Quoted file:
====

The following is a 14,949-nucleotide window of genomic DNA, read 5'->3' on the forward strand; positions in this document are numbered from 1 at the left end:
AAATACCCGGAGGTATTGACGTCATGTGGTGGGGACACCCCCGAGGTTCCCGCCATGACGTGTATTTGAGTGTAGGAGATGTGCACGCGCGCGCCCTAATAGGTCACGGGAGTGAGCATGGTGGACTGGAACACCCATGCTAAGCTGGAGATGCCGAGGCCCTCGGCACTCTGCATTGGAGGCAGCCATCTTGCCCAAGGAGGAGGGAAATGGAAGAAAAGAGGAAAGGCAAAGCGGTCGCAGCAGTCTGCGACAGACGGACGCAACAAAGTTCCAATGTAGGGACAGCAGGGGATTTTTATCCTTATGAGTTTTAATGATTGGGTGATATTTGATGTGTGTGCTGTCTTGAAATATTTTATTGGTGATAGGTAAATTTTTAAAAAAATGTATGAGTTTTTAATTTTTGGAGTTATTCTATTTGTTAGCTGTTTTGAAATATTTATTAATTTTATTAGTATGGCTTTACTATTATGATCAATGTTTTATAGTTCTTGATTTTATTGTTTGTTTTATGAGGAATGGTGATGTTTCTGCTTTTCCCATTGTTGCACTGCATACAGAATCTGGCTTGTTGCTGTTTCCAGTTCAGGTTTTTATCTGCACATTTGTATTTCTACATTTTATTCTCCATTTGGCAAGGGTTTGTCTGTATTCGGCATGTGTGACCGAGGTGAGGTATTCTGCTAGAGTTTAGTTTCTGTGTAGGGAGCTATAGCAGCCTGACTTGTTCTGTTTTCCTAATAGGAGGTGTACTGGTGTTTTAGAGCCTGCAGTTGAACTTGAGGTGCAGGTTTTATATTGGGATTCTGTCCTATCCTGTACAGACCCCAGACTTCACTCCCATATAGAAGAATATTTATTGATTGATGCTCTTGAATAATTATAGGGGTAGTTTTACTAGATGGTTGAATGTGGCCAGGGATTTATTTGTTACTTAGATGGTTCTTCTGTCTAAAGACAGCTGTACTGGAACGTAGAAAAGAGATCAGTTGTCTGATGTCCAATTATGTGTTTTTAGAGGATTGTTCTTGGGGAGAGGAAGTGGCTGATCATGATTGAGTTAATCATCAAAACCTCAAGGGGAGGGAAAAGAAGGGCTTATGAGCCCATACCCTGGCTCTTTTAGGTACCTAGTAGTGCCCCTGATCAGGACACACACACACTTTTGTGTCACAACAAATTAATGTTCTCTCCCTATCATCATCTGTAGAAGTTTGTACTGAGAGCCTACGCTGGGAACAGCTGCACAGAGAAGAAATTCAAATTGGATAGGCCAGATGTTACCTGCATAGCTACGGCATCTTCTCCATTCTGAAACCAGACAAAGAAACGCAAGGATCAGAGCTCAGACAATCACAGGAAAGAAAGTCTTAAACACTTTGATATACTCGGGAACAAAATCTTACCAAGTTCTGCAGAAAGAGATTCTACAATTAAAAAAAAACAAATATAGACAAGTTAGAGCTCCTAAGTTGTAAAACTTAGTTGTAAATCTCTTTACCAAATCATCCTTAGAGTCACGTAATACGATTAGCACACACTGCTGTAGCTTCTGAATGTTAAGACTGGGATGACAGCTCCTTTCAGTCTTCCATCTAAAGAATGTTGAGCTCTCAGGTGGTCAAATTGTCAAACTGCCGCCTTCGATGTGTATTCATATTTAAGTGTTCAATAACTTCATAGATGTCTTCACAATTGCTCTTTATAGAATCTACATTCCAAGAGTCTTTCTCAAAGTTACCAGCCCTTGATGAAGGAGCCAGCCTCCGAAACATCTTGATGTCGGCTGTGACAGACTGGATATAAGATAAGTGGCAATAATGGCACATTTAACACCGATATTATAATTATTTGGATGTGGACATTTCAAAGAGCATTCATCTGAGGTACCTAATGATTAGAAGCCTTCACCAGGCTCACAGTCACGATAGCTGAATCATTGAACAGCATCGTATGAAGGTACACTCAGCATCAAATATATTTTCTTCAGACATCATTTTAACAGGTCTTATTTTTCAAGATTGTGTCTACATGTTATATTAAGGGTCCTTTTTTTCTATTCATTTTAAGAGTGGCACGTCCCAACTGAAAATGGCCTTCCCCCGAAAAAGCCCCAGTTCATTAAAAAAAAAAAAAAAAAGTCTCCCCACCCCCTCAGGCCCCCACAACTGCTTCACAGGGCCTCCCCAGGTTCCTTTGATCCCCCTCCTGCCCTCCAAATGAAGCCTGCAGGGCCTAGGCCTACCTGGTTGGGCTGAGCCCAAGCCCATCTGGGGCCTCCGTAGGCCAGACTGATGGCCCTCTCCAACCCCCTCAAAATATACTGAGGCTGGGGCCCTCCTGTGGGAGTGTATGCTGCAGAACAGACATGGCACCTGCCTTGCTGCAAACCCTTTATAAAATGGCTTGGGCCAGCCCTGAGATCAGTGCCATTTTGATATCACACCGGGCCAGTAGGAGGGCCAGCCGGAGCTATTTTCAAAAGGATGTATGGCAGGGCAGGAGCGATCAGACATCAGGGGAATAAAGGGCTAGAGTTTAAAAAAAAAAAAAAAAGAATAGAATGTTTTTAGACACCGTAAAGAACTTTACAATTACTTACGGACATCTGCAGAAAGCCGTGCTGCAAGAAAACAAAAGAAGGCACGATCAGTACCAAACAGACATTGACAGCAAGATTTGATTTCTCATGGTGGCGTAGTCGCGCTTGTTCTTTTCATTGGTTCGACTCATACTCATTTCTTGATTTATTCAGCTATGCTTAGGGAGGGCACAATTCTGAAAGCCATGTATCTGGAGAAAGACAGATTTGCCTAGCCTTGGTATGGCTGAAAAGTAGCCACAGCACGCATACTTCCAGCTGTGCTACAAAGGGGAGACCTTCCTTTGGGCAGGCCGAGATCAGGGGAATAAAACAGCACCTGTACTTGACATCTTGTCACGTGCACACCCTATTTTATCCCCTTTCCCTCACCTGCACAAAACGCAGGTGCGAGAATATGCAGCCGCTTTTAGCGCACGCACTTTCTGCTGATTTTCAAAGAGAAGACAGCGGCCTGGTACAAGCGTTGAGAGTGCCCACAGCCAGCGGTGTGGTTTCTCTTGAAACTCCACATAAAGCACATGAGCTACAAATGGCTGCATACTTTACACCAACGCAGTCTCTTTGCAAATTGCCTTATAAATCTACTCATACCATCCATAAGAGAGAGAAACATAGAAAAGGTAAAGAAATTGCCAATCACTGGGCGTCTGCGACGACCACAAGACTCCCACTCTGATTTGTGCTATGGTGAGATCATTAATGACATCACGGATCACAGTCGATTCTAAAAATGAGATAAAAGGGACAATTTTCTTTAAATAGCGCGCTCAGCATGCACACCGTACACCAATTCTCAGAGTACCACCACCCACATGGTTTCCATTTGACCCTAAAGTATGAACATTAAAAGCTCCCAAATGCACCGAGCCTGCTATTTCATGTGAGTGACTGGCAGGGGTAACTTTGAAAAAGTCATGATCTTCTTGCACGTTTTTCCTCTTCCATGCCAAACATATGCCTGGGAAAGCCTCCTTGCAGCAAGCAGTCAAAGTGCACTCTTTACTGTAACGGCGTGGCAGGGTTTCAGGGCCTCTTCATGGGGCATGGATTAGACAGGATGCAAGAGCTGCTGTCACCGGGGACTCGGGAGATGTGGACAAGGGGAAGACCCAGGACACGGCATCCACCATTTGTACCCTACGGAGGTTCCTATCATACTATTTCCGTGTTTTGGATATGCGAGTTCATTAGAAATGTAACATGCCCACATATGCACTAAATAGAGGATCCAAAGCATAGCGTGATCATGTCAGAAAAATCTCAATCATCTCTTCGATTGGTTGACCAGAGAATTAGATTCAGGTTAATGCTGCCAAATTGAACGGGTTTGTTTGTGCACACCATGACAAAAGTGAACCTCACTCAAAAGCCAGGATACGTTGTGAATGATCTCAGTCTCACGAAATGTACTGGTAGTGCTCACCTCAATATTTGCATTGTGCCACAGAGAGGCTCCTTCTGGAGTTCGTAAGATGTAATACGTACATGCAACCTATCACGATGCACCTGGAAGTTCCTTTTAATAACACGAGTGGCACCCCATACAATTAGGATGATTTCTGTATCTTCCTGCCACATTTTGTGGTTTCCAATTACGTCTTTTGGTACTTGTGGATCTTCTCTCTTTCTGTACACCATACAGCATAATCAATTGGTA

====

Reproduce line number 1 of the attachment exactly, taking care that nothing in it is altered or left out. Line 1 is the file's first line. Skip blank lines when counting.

The following is a 14,949-nucleotide window of genomic DNA, read 5'->3' on the forward strand; positions in this document are numbered from 1 at the left end: